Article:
Penstemons are a wonderful plant, and depending on your site there is probably a penstemon that can work for you. A single specimen can be variable so it is best to plant penstemons in a mass where they will put on a dramatic show. They come in many colors from vibrant red, to sky blue/purple to apple blossom. They attract hummingbirds and since they have tubular flowers – the red ones don’t attract bees! Penstemons make a great border plant and look good in both a cottage garden and a rock garden… very versatile. They do well in loose soil that is gravelly, love raised beds, and are perfect for slopes and hillsides.
All penstemons like to have full sun (but will take some shade, especially in hot areas) soil that drains well, and they need plenty of room. They like to spread out and come in a variety of sizes both in height and in width. They can be plant in spring through summer and should be spaced 1 to 3 feet apart, depending on the variety.
In California we have both native varieties and non-natives, care instructions have similarities but there are a few differences. I will mention them below.
In either case prepare your bed by loosening the soil, if you are planting non-natives add some amendments and then plant your penstemons in a hole that is the same height as it’s nursery pot but twice the diameter. You can also add an all purpose fertilizer at planting. If you are planting natives, don’t amend the soil or add fertilizer – but make sure that you are planting it in soil that has good drainage… not clay.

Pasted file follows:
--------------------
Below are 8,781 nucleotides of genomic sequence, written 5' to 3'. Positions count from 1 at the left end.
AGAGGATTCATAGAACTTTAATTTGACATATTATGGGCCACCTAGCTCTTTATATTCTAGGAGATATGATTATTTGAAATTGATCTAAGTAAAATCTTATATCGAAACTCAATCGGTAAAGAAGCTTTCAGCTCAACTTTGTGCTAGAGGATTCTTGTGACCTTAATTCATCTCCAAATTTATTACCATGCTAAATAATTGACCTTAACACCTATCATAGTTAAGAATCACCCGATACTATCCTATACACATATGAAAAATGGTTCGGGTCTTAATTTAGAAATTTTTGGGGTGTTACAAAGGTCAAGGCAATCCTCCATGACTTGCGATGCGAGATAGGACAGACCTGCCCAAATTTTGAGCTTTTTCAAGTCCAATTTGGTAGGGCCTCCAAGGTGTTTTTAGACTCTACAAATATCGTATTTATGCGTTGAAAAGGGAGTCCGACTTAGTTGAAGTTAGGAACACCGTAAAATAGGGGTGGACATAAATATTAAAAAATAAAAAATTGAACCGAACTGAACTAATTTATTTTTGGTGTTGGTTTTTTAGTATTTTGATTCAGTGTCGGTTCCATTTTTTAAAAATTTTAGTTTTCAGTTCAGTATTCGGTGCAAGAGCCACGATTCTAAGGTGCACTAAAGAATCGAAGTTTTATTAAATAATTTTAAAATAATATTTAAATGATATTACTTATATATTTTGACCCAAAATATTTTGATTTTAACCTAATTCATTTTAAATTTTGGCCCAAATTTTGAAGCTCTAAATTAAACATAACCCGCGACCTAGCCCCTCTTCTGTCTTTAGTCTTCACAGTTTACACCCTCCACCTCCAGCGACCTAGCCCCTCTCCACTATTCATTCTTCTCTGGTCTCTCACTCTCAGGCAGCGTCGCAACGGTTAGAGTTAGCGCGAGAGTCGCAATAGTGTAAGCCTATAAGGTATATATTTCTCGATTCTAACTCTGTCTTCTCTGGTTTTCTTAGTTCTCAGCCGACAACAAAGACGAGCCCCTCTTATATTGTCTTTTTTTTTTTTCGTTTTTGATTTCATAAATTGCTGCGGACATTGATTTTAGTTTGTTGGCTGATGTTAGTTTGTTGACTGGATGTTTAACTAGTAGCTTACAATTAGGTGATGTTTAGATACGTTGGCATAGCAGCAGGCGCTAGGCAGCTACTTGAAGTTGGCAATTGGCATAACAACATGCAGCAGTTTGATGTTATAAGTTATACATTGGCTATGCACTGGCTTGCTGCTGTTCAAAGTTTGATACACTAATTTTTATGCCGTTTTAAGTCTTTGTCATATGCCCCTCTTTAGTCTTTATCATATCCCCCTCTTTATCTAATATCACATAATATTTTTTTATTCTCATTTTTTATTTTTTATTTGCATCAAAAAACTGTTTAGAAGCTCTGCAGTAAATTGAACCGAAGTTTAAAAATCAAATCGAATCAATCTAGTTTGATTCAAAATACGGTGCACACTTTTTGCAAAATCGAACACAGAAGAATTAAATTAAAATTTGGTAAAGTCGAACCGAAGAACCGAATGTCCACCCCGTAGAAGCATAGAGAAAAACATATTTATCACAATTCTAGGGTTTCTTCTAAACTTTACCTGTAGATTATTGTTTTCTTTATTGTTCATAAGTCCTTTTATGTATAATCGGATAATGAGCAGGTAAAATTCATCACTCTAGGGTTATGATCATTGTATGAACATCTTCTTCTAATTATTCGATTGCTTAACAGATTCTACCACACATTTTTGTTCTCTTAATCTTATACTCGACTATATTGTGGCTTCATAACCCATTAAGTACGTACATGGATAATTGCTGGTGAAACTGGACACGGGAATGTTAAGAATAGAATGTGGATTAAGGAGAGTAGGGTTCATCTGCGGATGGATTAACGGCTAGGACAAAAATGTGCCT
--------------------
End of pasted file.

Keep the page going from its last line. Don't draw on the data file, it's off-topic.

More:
Both natives and non-natives will benefit from a layer of compost each spring, 2-4” depending on what “school of mulch” you belong to. This will help the plants retain the moisture they need and control weeds. All plants will need to be watered regularly in the first year to establish them, after that the natives will want MUCH less water (so don’t mix them). Water plants during dry periods and you can allow the soil to dry between waterings and since their roots don’t go deep you only need the soil to be wet 3-4” down. You can fertilize non-natives every six weeks during the season and they will benefit from high phosphorous fertilizer just prior to bloom time.
Flower spikes – you can cut them and bring them in the house or leave them for the hummingbirds. Once they have finished blooming cut back the spent flower spikes because this will encourage re-blooming. Once the season is over cut the plants back to about 2” from the ground but DON’T pull them out. They are perennials and will come back year after year. If your areas gets cold, you can add a new layer of mulch to protect the rhizomes.
California Penstemons also need full sun and good drainage, plus they need little water. After the first summer of establishment they need little to no water everywhere except the hottest areas, including the desert. They actually like hot, arid, dry conditions so they do best in the interior of California, and not so well in the coastal areas. They can easily survive on the 14-15 inches of rainfall that we usually get.
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